Bottle Organ Breakdown

A keen-eyed commenter pointed us to a homemade bottle organ that plays like a piano. The complexity gets turned up with foot-powered bellows and custom keys, but the magic of [Mike] and [Simon Haisell]’s garage-built instrument is not lost in the slightest. We also have the video below the break and there is a bottle organ performance by [Coyote Merlot].

The working concepts are explained well in the video, and that starts with the bellows. In the first few seconds of the video, we see an organist swaying as he plays, and it would be accurate to say the music moves him. The wobbling is to pedal a couple of levers that squeeze a pair of air sacs and slide under wheels that look like a hardware store purchase. The spring-return mechanism is a repurposed bungee cord and you know we dig that kind of resourcefulness. Each bellow valve is made with traditional leather flaps of the type that predate bungee cords and camera phones. These air pumps inflate a big reservoir in the back that provides continuous pressure to a manifold where each of the thirty-six keys control a valve responsible for one bottle. The pair built every wooden part we mentioned with the explicit purpose of creating this organ.

A brass fipple, that’s a real word, blows across each glass bottle, although they show a wooden version of the nozzle too. The fipples mount on a tilting rack to direct the air precisely over the bottle mouths. Melted wax tunes the bottles, but our first thought coincided with their first idea of filling the vessels with water, but that stuff evaporates, so we’ll put that tuning treasure in our toolbox.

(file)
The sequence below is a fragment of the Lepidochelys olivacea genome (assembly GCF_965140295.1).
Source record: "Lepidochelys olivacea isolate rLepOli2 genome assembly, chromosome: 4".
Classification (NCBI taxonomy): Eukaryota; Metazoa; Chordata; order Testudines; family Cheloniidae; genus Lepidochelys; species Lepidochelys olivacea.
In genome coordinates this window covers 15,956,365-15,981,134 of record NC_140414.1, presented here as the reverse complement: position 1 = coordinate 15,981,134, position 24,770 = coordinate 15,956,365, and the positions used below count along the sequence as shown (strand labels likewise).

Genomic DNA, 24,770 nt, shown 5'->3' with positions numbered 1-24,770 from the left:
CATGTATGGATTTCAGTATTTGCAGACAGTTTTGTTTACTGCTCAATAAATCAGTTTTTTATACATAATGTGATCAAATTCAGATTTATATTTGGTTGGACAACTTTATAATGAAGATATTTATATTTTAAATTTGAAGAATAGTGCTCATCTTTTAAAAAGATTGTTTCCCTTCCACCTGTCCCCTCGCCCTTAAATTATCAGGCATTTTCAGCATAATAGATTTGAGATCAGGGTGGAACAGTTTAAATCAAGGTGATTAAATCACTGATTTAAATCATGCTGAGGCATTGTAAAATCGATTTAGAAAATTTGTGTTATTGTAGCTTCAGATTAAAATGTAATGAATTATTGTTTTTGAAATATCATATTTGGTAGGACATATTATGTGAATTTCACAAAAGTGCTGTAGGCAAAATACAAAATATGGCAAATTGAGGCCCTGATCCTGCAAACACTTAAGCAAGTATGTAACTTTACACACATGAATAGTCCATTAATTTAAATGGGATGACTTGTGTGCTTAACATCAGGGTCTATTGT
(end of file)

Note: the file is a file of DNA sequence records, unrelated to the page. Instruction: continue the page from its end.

Thank you for the tip, [Hirudinea] who commented on the fipple article linked above.

8 thoughts on “Bottle Organ Breakdown

  1. Wow… a lot of work really went into this thing. It’s a very notable effort…


    …not[e] – a – ble…

    “Two drums and a cymbal fall off a cliff… ba-dum-TISH!”

    I’m here till Thursday, try the veal…

    (Also: dammit I wish I was at least slightly musical. Music is *awesome*.)

  2. On the video. If you are not talking into the mic you are not coming across, sometimes it’s very weak audio. Audacity will normalize audio in videos.

    On the fipple. The restriction at the end should be the smallest and the width open up inside, not the flat for some distance I see. Unction is not bad considering the lengths of hose between the valve and mouth. The hoses should be as short as possible.

    Look out for beer growlers and glass water jugs for an extension into the pedal range.

  3. I love it!
    What a fun project and all with relatively simple tools and parts. Nothing fancy and it does what it needs to and seems to do it very well. The sound it produces is very nice, cool project in many ways.

  4. Seems like an unusual way to make the keyboard. I’m used to keys that sit on top of the pivot, held in place laterally by pins sticking up through them. With this design it seems like leveling the keyboard would be difficult (and indeed, it doesn’t look particularly level).

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